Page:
Daily Archives: June 13, 2007

Gorman Forgets to Wind the Clock

Michael Gorman is blogging (ahem) for Britannica (cough, cough) on the subject of what’s wrong with web 2.0. In two parts, he raises the usual issues: information online is too inclusive, playful, and … digital. Printed texts have authenticity and fixity, whereas texts that are digital may not be what they appear. I’m guessing Gorman hasn’t read Tristram Shandy lately.

One assumption he makes seems really odd to me: “Human beings learn, essentially, in only two ways. They learn from experience—the oldest and earliest type of learning—and they learn from people who know more than they do.” Libraries by his definition only serve the second kind of learning. There is no experiential learning in libraries, only sitting at the feet of authorities absorbing their wisdom (providing you are literate enough to do so, which most Web enthusiasts are not). This seems to position learners as automatically stuck at the most basic level of Perry’s scheme of intellectual and ethical development, received knowledge, whereas ironically the engaged, interactive nature of read/write culture that he criticizes more closely resembles the highest level, constructed knowledge.

But that’s the trouble with diatribes. They either say “this way of doing things is utterly new and revolutionary and it will make everything better” or “this way of doing things is utterly revolutionary and destructive and everything will be worse.” In fact, reading and writing and learning have always been experiential and two-way. It’s just a lot more obvious now. As Michael Oakeshott said in 1959 in “The Voice of Poetry in the Conversation of Mankind” –

We are the inheritors, neither of an inquiry about ourselves and the world, nor of an accumulating body of information, but of a conversation, begun in the primeval forests and extended and made more articulate in the course of centuries. It is a conversation that goes on both in public and within each of ourselves . . .

And

Education, properly speaking, is an initiation into the skill and partnership of this conversation in which we learn to recognize the voices, to distinguish the proper occasions of utterance, and in which we acquire the intellectual and moral habits appropriate to conversation. And it is this conversation which, in the end, gives place and character to every human activity and utterance.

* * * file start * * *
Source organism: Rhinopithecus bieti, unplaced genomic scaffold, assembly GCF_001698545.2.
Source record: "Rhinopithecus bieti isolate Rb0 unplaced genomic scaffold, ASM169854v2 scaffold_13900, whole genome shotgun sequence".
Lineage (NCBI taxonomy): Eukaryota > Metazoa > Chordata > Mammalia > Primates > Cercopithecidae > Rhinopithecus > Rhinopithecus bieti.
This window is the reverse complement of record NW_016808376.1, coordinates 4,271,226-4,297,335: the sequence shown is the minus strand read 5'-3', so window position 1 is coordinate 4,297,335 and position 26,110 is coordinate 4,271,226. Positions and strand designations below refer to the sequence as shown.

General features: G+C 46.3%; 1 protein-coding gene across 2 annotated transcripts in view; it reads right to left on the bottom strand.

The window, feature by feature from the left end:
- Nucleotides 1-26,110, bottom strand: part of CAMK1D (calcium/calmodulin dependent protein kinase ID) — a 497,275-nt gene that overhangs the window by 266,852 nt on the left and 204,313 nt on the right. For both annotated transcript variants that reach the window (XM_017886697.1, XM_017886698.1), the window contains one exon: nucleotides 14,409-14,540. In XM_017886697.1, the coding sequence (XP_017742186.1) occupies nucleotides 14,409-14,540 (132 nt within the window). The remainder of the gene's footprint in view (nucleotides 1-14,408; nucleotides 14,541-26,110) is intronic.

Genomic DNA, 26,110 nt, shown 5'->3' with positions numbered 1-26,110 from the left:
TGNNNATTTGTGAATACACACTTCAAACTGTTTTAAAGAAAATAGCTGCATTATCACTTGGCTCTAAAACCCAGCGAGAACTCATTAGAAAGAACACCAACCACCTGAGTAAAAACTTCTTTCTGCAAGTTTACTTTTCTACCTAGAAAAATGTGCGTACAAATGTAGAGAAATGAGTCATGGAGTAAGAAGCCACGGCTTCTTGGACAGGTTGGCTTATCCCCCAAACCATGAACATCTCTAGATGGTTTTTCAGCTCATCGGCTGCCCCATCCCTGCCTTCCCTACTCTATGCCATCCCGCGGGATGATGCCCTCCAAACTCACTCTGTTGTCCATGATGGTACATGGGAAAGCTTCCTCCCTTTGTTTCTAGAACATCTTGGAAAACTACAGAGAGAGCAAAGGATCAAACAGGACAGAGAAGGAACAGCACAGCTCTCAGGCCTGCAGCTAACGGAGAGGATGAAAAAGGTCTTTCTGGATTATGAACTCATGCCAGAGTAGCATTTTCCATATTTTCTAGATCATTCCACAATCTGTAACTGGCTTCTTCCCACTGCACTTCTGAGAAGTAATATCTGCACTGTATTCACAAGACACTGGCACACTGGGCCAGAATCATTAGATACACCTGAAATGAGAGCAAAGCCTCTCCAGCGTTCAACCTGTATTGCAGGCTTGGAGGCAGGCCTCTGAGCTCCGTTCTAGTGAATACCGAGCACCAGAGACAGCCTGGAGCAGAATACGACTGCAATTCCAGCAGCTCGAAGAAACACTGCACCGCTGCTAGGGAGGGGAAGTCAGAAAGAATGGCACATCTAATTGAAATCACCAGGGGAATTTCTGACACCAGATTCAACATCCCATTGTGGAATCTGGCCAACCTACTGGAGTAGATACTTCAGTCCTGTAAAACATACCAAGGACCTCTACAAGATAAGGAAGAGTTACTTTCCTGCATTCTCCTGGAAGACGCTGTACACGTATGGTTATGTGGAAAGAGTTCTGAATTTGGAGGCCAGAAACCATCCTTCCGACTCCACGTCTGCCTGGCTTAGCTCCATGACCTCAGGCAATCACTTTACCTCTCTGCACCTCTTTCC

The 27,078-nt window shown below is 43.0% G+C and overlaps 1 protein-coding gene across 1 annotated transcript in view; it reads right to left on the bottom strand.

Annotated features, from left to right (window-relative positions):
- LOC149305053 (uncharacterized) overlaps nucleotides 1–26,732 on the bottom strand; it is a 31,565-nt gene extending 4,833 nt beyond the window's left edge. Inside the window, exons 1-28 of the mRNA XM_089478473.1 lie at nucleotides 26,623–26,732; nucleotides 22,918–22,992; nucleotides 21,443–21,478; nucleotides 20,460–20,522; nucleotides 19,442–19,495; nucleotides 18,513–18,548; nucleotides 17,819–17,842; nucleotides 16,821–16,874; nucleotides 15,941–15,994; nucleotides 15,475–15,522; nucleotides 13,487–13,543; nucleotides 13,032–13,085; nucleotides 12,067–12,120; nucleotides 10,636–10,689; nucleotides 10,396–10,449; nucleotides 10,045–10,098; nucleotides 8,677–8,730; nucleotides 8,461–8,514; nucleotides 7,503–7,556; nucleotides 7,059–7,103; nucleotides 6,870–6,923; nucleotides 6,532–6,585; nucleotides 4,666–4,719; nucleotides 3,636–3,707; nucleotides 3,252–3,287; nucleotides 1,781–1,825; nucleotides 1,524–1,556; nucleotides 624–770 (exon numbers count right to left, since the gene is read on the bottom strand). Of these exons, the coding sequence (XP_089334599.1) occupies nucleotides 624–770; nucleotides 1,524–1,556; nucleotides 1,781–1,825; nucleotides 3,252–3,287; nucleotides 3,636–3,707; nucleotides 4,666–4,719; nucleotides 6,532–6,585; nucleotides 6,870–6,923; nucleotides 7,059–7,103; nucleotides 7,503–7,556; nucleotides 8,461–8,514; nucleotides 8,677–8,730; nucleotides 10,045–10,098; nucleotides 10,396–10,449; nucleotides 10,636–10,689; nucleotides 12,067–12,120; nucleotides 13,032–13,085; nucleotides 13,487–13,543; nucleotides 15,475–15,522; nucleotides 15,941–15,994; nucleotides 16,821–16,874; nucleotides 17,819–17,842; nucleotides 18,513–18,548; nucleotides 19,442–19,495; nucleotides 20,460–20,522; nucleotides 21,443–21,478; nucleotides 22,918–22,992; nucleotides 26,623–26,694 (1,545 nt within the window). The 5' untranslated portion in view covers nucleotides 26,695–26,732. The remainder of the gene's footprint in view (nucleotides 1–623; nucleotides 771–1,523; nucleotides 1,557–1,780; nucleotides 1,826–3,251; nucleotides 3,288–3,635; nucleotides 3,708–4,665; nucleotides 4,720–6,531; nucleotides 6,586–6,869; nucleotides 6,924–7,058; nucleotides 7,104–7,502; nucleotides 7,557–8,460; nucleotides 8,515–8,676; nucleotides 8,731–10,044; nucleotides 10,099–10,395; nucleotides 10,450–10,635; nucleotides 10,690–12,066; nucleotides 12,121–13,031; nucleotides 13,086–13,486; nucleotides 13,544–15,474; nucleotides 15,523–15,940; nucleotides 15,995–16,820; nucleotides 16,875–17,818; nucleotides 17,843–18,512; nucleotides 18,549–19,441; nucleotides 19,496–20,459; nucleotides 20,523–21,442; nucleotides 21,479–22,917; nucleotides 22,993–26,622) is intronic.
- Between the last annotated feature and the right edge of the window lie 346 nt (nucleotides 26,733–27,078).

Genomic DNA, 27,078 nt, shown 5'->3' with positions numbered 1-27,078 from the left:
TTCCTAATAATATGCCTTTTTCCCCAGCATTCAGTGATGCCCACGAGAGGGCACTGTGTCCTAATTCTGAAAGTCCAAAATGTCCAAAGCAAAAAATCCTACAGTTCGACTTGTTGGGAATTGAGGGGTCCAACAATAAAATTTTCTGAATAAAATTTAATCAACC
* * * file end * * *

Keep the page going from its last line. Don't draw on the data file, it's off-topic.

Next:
Lousy Publishers!

Peter Brantley (whose interesting thoughts have been blogged about here before) has an interesting post on university presses, scholarly communication, and what it is that libraries don’t get when it comes to publishing. Putting it bluntly, he says “I am coming to the conclusion that librarians are likely to be lousy publishers.”

The publishing work flow is intense: it requires significant hand- and thought-work. Editors don’t sit around at their desks waiting for pretty, tightly-formed, well-argued drafts to come floating by. There is a lot of work in finding, attracting, grooming talent; encouraging the actual writing; producing coherent drafts; editing; presentation; administration; rights; marketing; and distribution. Some of these things are made easier by Web 2.0 and social computing, but in most cases, the workload has only increased, at least in the short term…. Not everything is going to be improved by being processed through a collaborative, social mill. The best things are always going to take somebody’s care, and love.

Peter’s excited about the possibilities – but it’s not going to be easy. “If either of these sets of institutions are to participate in a solution – libraries and presses – it will require serious, long-term, fundamental re-invention of their essence. There’s pain there; it won’t be avoided. And we’re not there yet.”

Comments are worth reading, too – do publishers do a good job of publishing? are the libraries that are involved in digital publishing succeeding, and how does what they do differ from the old model? what are the costs of the “human-factor” intangibles such as building a list, acquiring important books, keeping an educated ear to the ground?

I’d love to hear from organizations that have developed healthy library/university press partnerships. What’s working? What’s challenging? What do we need to know about each other?